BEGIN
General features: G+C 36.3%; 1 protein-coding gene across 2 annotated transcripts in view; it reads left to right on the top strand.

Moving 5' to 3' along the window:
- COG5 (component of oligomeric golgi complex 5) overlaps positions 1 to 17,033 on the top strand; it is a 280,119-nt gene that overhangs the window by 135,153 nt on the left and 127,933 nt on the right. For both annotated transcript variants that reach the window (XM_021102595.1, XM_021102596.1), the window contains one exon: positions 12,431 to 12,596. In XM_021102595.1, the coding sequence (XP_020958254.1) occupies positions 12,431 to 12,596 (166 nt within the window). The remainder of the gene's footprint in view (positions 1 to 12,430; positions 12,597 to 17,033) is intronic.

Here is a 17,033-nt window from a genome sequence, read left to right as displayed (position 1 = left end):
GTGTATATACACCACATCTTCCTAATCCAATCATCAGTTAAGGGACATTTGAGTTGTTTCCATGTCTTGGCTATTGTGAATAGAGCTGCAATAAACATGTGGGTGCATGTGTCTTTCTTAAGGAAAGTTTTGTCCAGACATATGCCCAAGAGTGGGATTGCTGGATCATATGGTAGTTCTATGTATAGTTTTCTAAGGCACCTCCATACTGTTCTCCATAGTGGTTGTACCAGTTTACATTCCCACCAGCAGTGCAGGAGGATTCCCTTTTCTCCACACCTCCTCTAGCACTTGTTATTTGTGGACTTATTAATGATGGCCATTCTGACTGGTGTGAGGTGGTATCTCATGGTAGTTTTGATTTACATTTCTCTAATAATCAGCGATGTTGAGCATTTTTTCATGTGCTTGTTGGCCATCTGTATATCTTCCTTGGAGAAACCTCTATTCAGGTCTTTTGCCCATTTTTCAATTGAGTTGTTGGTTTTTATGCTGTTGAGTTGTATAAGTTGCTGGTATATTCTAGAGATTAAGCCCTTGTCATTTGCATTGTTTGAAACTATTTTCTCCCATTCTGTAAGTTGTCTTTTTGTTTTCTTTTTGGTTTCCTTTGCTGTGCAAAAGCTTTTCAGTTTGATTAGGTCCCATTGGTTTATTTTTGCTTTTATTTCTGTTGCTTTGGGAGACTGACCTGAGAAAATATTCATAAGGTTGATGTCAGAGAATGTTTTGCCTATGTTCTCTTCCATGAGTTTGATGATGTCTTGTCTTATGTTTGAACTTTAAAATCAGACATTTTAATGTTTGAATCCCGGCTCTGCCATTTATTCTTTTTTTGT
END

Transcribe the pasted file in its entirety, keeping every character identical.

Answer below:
General features: G+C 36.3%; 1 protein-coding gene across 2 annotated transcripts in view; it reads left to right on the top strand.

Moving 5' to 3' along the window:
- COG5 (component of oligomeric golgi complex 5) overlaps positions 1 to 17,033 on the top strand; it is a 280,119-nt gene that overhangs the window by 135,153 nt on the left and 127,933 nt on the right. For both annotated transcript variants that reach the window (XM_021102595.1, XM_021102596.1), the window contains one exon: positions 12,431 to 12,596. In XM_021102595.1, the coding sequence (XP_020958254.1) occupies positions 12,431 to 12,596 (166 nt within the window). The remainder of the gene's footprint in view (positions 1 to 12,430; positions 12,597 to 17,033) is intronic.

Here is a 17,033-nt window from a genome sequence, read left to right as displayed (position 1 = left end):
GTGTATATACACCACATCTTCCTAATCCAATCATCAGTTAAGGGACATTTGAGTTGTTTCCATGTCTTGGCTATTGTGAATAGAGCTGCAATAAACATGTGGGTGCATGTGTCTTTCTTAAGGAAAGTTTTGTCCAGACATATGCCCAAGAGTGGGATTGCTGGATCATATGGTAGTTCTATGTATAGTTTTCTAAGGCACCTCCATACTGTTCTCCATAGTGGTTGTACCAGTTTACATTCCCACCAGCAGTGCAGGAGGATTCCCTTTTCTCCACACCTCCTCTAGCACTTGTTATTTGTGGACTTATTAATGATGGCCATTCTGACTGGTGTGAGGTGGTATCTCATGGTAGTTTTGATTTACATTTCTCTAATAATCAGCGATGTTGAGCATTTTTTCATGTGCTTGTTGGCCATCTGTATATCTTCCTTGGAGAAACCTCTATTCAGGTCTTTTGCCCATTTTTCAATTGAGTTGTTGGTTTTTATGCTGTTGAGTTGTATAAGTTGCTGGTATATTCTAGAGATTAAGCCCTTGTCATTTGCATTGTTTGAAACTATTTTCTCCCATTCTGTAAGTTGTCTTTTTGTTTTCTTTTTGGTTTCCTTTGCTGTGCAAAAGCTTTTCAGTTTGATTAGGTCCCATTGGTTTATTTTTGCTTTTATTTCTGTTGCTTTGGGAGACTGACCTGAGAAAATATTCATAAGGTTGATGTCAGAGAATGTTTTGCCTATGTTCTCTTCCATGAGTTTGATGATGTCTTGTCTTATGTTTGAACTTTAAAATCAGACATTTTAATGTTTGAATCCCGGCTCTGCCATTTATTCTTTTTTTGT